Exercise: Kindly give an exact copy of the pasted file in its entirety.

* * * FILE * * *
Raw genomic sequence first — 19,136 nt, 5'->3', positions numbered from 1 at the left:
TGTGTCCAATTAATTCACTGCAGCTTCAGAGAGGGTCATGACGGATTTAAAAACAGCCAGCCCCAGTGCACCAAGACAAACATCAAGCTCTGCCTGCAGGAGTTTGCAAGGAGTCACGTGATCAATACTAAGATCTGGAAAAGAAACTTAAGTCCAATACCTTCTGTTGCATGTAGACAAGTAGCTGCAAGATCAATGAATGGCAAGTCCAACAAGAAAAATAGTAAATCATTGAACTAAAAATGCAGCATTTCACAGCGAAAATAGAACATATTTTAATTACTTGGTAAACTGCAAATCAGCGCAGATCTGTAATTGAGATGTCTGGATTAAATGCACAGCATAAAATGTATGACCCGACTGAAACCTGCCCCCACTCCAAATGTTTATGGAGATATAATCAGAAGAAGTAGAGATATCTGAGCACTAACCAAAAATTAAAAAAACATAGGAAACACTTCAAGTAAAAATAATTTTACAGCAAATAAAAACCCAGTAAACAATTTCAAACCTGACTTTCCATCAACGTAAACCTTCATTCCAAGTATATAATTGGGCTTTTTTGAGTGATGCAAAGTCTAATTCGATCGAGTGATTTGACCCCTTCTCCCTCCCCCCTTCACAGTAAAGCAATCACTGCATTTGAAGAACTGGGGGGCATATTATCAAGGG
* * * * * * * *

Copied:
Raw genomic sequence first — 19,136 nt, 5'->3', positions numbered from 1 at the left:
TGTGTCCAATTAATTCACTGCAGCTTCAGAGAGGGTCATGACGGATTTAAAAACAGCCAGCCCCAGTGCACCAAGACAAACATCAAGCTCTGCCTGCAGGAGTTTGCAAGGAGTCACGTGATCAATACTAAGATCTGGAAAAGAAACTTAAGTCCAATACCTTCTGTTGCATGTAGACAAGTAGCTGCAAGATCAATGAATGGCAAGTCCAACAAGAAAAATAGTAAATCATTGAACTAAAAATGCAGCATTTCACAGCGAAAATAGAACATATTTTAATTACTTGGTAAACTGCAAATCAGCGCAGATCTGTAATTGAGATGTCTGGATTAAATGCACAGCATAAAATGTATGACCCGACTGAAACCTGCCCCCACTCCAAATGTTTATGGAGATATAATCAGAAGAAGTAGAGATATCTGAGCACTAACCAAAAATTAAAAAAACATAGGAAACACTTCAAGTAAAAATAATTTTACAGCAAATAAAAACCCAGTAAACAATTTCAAACCTGACTTTCCATCAACGTAAACCTTCATTCCAAGTATATAATTGGGCTTTTTTGAGTGATGCAAAGTCTAATTCGATCGAGTGATTTGACCCCTTCTCCCTCCCCCCTTCACAGTAAAGCAATCACTGCATTTGAAGAACTGGGGGGCATATTATCAAGGG